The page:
On August 1st, as many cheered the rise in GDP (partly because consumer spending is 70% of the GDP), another agency did not cheer at all.
With Government Debt to the GDP ratio super high, coupled with high interest rates, Fitch was not having it. They see this as a huge stress on the economy.
In 2011, the last time the US had a downgrade, the Fed promised to keep rates low. That turned out to create a huge buy opportunity. Now though, the Fed makes no such promise. They have inflation, a strong labor market, and now a debt downgrade on their hands. This leaves very little wiggle room for the Fed to maneuver.
In 2011, the Fed was not worried about inflation. Now they are.
But what do Granny and Gramps of our Economic Modern Family have to say about that?
This is a great time to look at the monthly charts. Remember, our thesis was that over the 23-month moving average (blue line), the index or sector signals expansion on a 2-year business cycle.
All the indices accomplished that, including IWM, the Russell 2000. Yes, Gramps was last of the four; however, he’s gramps.
Now, with the news of the downgrade, IWM is taking a breather. But not too bad at this point. With a lot of government spending supporting manufacturing and industry in the US, Gramps WANTS to expand. Of course, that is how the government created so much debt in the first place…
But can it last? August has just begun, so we do not really know at this point.
Granny Retail on the other hand, has yet to clear its 23-month MA and convince us that the retail consumer is hanging around for a better second half of the year. That makes for some interesting diversions.
191 is the level for IWM to hold. On a shorter timeframe, 193 is the July 6-month calendar range high. Right now, both levels are intact.
67.40 in XRT is the July 6-month calendar range high; the price sits below that. 69.50 is the 23-month MA; the price sits below that. Should XRT break 66.00, that is a sign of weakness.
Bottom line: Granny has the purchasing power and the greater influence on the GDP. We like where IWM is holding for sure. Without his bride though, today’s downgrade is a harbinger.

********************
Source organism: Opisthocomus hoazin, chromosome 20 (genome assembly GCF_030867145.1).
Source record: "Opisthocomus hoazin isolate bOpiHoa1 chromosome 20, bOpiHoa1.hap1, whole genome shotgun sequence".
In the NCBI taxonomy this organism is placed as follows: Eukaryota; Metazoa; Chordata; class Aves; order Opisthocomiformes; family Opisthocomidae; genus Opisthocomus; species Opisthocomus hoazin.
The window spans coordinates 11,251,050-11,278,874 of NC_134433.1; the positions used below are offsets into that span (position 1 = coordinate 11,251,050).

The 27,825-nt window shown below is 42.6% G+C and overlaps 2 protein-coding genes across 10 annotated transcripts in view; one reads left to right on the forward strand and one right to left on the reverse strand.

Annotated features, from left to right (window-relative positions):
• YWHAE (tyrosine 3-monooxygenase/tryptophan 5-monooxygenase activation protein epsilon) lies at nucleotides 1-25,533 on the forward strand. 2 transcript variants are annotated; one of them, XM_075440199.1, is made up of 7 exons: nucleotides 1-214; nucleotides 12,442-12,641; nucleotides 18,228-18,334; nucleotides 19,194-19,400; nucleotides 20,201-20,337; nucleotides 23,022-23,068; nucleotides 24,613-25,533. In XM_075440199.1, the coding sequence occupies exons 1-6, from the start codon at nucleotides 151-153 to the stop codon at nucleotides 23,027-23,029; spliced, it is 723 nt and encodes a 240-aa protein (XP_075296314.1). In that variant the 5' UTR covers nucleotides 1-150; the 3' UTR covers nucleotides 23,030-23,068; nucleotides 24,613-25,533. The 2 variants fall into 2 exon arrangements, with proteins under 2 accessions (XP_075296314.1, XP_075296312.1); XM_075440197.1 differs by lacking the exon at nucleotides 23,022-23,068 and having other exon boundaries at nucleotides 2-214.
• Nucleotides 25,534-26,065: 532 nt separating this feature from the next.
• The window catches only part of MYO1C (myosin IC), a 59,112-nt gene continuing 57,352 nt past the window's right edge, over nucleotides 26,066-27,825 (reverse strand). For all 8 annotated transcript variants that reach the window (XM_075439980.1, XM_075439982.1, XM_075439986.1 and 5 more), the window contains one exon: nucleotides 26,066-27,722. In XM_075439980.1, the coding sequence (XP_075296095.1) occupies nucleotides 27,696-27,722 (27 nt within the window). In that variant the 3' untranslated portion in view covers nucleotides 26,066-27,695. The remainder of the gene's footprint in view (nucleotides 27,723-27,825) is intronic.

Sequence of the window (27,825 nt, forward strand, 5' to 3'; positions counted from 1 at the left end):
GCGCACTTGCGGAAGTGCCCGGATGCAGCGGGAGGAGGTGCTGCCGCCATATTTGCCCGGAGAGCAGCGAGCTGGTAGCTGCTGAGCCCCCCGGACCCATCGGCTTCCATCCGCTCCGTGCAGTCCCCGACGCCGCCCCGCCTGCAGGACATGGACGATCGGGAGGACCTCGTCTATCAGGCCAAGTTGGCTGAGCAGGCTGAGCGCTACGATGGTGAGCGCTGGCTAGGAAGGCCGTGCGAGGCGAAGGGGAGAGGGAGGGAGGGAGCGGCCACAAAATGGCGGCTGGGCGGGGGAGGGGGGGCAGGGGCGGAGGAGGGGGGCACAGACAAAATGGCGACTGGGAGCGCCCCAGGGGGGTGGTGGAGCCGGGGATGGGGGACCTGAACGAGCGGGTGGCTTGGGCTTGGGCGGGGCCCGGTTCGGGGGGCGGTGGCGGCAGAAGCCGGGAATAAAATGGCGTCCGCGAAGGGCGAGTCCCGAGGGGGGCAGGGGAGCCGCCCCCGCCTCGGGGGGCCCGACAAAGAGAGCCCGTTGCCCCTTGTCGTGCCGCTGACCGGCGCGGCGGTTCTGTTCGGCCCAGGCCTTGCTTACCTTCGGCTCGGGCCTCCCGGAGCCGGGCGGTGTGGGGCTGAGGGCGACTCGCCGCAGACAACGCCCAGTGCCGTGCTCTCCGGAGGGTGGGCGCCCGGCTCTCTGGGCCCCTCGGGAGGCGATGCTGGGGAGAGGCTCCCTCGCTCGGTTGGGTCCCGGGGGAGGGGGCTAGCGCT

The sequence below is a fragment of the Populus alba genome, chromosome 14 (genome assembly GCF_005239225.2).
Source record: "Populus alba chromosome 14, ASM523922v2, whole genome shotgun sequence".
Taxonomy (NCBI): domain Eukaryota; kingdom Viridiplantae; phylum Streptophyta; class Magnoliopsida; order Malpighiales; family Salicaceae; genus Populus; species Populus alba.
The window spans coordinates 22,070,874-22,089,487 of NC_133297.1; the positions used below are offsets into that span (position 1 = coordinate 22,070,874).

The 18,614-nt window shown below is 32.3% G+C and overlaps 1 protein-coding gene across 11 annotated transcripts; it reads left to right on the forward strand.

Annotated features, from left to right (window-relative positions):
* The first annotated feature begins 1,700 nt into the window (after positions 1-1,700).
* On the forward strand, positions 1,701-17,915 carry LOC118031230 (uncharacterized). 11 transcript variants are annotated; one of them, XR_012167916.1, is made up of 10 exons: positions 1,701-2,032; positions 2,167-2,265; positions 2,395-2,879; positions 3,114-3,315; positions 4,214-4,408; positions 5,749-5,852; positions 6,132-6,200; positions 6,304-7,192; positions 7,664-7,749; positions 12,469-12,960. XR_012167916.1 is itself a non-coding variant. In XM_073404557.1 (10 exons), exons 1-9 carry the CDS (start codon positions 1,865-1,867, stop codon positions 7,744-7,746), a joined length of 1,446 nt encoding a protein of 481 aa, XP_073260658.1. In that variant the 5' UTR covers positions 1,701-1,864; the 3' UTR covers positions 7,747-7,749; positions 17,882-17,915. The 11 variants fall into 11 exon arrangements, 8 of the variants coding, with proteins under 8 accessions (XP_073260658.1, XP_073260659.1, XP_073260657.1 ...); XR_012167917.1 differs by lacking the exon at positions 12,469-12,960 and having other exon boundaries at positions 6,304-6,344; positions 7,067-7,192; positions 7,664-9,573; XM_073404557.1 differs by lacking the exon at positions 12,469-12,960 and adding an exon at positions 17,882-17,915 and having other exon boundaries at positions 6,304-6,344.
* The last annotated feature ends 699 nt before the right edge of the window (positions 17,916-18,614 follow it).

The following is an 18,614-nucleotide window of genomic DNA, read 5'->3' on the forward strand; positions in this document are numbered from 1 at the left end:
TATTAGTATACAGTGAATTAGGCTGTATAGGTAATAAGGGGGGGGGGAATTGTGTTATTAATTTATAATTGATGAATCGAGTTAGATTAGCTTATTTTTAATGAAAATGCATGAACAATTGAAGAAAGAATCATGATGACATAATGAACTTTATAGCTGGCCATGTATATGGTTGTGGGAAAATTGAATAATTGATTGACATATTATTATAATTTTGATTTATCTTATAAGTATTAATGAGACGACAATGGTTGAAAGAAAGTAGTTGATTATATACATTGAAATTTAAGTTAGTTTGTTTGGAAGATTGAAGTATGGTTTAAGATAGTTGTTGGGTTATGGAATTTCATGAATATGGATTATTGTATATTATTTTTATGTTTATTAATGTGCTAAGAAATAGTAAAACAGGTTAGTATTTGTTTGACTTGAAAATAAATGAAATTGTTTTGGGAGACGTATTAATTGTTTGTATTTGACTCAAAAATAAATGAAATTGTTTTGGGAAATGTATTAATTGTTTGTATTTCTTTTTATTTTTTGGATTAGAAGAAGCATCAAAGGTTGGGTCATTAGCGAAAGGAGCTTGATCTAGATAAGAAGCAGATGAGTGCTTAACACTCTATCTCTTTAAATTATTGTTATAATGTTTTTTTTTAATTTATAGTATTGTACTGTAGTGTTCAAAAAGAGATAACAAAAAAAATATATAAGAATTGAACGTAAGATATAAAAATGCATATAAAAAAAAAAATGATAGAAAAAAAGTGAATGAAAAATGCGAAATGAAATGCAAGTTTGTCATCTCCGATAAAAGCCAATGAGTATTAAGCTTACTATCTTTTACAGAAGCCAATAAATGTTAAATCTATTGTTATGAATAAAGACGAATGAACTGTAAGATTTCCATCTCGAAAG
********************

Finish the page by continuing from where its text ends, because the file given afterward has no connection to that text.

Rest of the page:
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Mish runs the rule over the S&P 500 and key commodities in this video from CMC Markets.
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Mish and Jared go over oil and what might happen with small caps and regional banks in this appearance on Yahoo! Finance.
This has been a very heavy week with the Fed meeting, tons of earnings, and, not to mention, all of the geopolitical issues around the world. Something that Mish has been thinking a lot about is store houses for raw materials, the places that actually hold every kind of raw material from mining, commodity trading houses etc. Mish dives into the stocks she’s looking at on the Wednesday, July 26 edition of StockCharts TV’s Your Daily Five.
Mish looks at a selection of popular instruments and outlines their possible direction of travel in this video from CMC Markets.
In this episode of The Breakfast Show from Money FM 89.3 Singapore, Mish makes sense of the recent resilience and worrisome trends in the market, delving on the various factors driving consumer confidence in the face of rising rates and inflation, the impact of A.I.-driven companies, and the ongoing geopolitical risks on commodities and equities.
Mish talks PCE inflation picks in this video from Business First AM.
August 3: TD Ameritrade Macro Show
August 10:The Final Bar on StockCharts TV
October 29-31: The Money Show
- S&P 500 (SPY): Failing the July calendar range high; follow thru Thursday to downside should be followed.
- Russell 2000 (IWM): 191 is the 23-month holy grail.
- Dow (DIA): 35,000 support.
- Nasdaq (QQQ): Last 2 weeks of pricing wiped out; now we watch 365-380 range.
- Regional banks (KRE): Back over 48 looks okay; under 44, not so much.
- Semiconductors (SMH): 161 now more in the rearview, 150 in focus.
- Transportation (IYT): Still very strong as long as it holds its July 6-month calendar range high at 259.30.
- Biotechnology (IBB): Compression between 123-130.
- Retail (XRT): 66-67.40 short-term range.
Director of Trading Research and Education